Pressure Sensor Installation: In the Wall or In the Ceiling?
The landscape of room pressure monitors is diverse, with many different options of product design from various manufacturers. One of the basic choices in product design is whether to include the differential pressure transducer on-board with the touch screen, or external in the ceiling or interstitial space. There are pros and cons for each approach, depending mostly on the preference of the A&E firm or customer.
Many of today’s room pressure monitors offer an integrated DP sensor that is completely self-contained with the touch screen. These units get installed in an electrical wall box mounted outside the pressurized space, typically at eye level. The benefits of an integrated unit are the convenience of final hook-ups of wires and tubing without the use of a ladder, and the fact that all the pieces of the unit for each application are in one box. Staying off a ladder can be important during final phases of construction when finished flooring is in place, or when service or recalibration may be required. Also, avoiding use of a ladder for service is often desirable in healthcare facilities, where an Infection Control Risk Assessment (ICRA) report may be required to go above the ceiling in infection prevention and control areas. The all-in-one approach does require that wiring and tubing be brought through the walls during the rough-in phase.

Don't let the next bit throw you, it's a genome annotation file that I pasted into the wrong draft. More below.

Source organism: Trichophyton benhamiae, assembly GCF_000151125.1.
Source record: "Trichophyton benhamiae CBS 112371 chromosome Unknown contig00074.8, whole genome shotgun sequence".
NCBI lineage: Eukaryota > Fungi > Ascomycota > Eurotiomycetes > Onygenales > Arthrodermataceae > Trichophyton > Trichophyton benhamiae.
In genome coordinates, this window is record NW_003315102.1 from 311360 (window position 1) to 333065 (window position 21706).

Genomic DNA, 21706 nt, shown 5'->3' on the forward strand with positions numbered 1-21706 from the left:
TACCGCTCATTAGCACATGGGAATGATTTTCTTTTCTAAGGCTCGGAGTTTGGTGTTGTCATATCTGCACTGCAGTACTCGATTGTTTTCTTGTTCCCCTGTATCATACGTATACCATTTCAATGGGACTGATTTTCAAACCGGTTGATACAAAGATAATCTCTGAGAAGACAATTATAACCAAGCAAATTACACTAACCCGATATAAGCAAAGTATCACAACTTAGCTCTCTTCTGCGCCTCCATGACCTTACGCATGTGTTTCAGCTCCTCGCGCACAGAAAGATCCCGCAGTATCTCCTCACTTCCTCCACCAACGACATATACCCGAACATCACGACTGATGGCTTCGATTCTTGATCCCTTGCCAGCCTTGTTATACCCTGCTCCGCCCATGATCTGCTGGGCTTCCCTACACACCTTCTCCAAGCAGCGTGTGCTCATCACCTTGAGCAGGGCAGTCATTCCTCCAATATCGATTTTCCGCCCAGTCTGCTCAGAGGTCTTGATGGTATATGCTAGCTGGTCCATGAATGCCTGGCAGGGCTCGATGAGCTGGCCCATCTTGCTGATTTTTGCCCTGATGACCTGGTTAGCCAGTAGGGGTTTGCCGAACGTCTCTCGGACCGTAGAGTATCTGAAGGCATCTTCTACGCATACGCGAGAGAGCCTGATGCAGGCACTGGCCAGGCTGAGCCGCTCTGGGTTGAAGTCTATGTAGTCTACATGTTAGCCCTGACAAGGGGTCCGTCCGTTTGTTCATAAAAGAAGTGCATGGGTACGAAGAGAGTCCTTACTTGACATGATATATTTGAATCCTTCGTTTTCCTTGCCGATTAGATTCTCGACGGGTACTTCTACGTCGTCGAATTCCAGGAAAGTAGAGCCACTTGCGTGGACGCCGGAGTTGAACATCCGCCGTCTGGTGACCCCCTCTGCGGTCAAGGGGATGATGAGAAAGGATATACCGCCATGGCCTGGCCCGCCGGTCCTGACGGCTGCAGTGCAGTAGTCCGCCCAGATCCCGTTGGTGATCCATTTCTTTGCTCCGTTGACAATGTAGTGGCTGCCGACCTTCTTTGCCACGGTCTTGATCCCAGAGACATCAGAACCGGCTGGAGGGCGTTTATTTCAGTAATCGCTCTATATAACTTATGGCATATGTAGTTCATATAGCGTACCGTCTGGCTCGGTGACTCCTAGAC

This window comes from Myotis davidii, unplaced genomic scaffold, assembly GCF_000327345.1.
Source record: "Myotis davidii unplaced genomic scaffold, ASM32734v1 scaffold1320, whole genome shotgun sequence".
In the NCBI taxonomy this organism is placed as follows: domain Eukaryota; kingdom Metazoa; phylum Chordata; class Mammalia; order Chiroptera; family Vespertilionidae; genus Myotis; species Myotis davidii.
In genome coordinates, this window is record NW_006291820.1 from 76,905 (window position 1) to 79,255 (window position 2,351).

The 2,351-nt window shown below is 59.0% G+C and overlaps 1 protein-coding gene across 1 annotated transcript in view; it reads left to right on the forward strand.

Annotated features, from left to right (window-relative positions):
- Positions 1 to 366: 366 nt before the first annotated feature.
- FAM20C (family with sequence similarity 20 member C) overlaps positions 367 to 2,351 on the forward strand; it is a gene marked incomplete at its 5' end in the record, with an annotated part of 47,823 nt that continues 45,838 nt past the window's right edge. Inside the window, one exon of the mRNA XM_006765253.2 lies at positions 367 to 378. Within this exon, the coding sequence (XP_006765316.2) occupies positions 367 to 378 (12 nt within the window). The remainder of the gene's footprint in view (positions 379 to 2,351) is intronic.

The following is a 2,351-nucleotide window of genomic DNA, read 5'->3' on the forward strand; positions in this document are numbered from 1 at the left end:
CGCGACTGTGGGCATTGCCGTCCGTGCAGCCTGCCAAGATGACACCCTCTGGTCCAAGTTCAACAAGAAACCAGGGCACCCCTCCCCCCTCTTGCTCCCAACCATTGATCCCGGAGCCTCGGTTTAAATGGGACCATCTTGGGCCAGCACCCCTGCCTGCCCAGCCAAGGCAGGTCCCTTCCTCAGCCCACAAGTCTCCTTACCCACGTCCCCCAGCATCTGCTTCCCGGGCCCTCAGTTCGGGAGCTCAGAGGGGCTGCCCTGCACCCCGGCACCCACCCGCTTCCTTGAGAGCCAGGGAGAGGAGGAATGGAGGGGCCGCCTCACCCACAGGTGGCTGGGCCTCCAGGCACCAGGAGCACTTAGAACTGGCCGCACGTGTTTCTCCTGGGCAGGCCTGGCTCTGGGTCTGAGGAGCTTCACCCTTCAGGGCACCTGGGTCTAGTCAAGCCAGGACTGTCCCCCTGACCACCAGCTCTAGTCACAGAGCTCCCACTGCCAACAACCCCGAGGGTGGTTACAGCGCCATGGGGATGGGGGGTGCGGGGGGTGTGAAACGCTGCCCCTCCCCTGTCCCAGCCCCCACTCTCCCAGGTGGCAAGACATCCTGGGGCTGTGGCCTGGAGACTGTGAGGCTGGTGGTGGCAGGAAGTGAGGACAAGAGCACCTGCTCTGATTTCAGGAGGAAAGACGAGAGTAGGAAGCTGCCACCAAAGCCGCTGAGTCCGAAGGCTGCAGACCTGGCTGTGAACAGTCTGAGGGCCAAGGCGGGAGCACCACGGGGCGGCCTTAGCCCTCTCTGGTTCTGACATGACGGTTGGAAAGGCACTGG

An alternative approach makes use of an external pressure transducer wired to the display unit. The benefits of an external DP sensor include the convenience of running much of the tubing and wires above the ceiling vs. down wall cavities. Pressure pick-up ports are often ceiling mounted, with shorter tubing runs to the sensing unit. However, when service or recalibration is required, a technician has to go above the ceiling, with ICRA implications. One also has to remember where the sensing units are located, or have accurate drawings that show which ceiling tiles are the point of entry.
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